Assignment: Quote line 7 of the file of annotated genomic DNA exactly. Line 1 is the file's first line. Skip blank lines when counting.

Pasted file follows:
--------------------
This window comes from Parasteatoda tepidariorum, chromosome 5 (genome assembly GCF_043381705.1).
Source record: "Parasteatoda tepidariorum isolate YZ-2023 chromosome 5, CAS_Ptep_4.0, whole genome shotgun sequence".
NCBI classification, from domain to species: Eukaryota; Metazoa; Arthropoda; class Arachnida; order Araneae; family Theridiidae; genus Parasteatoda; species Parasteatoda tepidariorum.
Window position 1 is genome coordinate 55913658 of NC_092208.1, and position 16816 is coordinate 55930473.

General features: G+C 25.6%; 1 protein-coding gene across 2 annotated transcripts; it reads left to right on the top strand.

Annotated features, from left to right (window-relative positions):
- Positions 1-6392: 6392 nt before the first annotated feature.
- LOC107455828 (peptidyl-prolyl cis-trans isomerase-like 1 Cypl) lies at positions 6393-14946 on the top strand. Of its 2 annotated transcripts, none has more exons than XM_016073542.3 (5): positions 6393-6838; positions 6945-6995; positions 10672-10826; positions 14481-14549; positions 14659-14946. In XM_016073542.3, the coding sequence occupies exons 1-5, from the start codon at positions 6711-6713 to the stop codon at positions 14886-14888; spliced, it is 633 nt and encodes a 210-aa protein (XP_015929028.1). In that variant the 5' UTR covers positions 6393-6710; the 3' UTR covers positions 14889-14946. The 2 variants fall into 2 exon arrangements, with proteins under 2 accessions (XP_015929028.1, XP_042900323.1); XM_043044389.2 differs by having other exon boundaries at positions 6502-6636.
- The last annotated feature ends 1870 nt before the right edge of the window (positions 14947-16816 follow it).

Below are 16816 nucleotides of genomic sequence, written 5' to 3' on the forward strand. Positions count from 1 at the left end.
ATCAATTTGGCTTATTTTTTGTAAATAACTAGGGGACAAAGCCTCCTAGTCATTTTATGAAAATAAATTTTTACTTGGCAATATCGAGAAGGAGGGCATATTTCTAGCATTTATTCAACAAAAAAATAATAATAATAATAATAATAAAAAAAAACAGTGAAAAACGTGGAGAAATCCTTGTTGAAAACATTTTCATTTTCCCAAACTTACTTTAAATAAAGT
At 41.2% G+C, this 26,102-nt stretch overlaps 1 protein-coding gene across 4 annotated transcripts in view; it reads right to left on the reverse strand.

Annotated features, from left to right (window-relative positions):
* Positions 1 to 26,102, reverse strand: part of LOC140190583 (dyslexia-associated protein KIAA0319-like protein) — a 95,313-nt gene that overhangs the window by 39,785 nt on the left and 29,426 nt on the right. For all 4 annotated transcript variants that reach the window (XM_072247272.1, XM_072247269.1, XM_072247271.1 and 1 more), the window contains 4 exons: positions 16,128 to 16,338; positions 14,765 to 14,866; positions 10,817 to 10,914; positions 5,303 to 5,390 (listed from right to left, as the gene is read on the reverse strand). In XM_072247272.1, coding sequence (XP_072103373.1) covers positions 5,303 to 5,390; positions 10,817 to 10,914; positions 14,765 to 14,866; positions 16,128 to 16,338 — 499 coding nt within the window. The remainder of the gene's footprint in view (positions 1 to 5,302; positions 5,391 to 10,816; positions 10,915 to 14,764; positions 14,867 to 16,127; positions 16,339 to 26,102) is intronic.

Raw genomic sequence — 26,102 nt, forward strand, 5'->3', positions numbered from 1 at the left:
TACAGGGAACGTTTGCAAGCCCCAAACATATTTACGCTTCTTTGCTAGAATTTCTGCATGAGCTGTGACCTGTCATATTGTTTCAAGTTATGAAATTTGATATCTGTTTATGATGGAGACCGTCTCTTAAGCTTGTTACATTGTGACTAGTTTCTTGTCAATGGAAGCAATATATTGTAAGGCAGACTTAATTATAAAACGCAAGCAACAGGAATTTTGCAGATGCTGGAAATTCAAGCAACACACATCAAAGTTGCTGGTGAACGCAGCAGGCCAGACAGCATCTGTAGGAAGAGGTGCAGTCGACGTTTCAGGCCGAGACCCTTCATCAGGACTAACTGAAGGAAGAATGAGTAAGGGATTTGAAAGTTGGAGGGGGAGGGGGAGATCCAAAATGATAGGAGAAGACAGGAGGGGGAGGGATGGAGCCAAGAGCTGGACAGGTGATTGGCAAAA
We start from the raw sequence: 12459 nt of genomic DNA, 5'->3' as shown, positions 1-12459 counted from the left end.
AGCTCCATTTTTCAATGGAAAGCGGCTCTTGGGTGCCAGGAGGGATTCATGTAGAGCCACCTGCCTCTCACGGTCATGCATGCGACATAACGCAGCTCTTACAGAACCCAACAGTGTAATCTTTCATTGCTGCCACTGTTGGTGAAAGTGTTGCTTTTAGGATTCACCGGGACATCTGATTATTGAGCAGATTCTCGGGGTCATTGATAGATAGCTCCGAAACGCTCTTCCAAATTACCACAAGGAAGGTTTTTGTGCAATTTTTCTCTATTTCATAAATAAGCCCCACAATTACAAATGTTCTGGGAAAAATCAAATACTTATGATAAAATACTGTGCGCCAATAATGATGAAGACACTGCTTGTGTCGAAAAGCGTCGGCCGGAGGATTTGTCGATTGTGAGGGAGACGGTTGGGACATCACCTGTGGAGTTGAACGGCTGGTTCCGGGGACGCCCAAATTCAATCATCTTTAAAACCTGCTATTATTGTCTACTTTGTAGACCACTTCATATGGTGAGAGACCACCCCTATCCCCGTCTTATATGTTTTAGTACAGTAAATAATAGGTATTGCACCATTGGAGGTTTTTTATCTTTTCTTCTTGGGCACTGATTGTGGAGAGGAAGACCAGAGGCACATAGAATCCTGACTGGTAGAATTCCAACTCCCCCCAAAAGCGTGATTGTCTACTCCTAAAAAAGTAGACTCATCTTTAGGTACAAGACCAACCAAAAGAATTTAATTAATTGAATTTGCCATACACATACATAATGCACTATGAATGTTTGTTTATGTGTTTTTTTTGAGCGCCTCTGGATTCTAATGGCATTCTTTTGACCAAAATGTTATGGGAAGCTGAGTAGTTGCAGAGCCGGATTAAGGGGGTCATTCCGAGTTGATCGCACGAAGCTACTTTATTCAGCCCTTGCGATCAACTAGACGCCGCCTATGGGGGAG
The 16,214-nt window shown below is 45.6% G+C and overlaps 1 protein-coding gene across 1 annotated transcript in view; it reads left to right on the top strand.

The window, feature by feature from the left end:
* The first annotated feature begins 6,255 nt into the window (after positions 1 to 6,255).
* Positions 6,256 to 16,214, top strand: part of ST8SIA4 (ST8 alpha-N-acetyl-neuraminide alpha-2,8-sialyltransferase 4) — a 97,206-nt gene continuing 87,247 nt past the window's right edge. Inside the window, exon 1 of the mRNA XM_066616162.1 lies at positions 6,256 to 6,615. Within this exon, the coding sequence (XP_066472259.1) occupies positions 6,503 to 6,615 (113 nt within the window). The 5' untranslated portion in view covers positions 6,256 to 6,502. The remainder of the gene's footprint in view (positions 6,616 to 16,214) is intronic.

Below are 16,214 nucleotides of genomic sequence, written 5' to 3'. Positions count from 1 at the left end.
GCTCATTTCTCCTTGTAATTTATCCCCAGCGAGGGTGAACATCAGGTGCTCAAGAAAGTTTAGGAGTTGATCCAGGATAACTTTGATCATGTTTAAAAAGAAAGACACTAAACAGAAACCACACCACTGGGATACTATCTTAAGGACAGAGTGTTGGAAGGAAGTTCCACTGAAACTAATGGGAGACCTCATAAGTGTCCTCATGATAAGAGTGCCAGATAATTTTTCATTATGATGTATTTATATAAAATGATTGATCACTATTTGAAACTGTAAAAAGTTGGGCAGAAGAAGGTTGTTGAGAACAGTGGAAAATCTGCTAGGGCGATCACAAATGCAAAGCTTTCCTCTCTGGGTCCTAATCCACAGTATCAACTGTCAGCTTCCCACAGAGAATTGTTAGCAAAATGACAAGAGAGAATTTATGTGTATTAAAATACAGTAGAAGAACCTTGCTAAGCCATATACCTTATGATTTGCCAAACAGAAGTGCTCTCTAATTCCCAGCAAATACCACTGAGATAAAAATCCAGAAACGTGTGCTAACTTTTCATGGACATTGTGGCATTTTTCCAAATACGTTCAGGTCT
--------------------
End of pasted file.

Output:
- Positions 1-6392: 6392 nt before the first annotated feature.